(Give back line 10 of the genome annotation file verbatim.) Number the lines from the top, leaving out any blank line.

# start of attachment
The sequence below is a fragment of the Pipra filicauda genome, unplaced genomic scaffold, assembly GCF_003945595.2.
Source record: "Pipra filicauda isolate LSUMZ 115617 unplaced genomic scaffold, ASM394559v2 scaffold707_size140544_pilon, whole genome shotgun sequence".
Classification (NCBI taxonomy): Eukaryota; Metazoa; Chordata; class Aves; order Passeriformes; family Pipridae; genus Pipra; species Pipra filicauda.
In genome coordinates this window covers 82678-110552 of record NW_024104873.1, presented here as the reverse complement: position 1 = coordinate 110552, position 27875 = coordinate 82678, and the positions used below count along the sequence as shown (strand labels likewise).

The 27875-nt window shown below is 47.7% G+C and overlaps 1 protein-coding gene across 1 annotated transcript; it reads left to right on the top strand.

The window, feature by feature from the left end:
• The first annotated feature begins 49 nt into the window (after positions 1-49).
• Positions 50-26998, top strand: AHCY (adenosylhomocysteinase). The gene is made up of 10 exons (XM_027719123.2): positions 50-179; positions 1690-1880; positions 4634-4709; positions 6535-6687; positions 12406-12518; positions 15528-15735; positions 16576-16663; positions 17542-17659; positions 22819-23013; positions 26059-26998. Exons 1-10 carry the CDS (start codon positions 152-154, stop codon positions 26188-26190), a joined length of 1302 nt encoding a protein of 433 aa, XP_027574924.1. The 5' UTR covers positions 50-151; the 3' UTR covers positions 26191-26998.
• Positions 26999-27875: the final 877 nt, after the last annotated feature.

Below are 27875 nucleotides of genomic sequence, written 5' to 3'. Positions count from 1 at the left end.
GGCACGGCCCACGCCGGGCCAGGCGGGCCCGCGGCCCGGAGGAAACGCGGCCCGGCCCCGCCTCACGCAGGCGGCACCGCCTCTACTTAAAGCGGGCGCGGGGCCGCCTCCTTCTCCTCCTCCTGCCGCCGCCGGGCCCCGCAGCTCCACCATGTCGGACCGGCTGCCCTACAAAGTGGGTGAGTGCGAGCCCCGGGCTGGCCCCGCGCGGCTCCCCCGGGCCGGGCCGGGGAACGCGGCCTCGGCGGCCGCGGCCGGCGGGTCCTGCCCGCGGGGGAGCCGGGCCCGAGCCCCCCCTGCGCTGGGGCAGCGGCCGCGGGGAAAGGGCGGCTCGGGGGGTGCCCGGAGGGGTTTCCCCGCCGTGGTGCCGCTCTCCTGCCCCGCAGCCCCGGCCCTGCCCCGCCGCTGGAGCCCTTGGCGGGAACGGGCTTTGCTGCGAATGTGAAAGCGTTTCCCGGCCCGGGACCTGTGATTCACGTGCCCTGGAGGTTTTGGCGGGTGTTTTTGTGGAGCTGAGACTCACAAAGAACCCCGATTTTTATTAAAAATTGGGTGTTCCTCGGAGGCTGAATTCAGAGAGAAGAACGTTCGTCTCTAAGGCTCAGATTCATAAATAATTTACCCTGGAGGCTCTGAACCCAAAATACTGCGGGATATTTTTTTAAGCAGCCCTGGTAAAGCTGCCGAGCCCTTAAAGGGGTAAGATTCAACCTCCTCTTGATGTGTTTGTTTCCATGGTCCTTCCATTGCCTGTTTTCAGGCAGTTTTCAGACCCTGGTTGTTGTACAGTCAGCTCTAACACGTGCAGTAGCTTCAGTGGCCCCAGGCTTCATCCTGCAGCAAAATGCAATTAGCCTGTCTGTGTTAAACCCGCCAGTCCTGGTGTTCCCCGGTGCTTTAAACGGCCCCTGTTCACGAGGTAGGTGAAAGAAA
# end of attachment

Below are 27875 nucleotides of genomic sequence, written 5' to 3'. Positions count from 1 at the left end.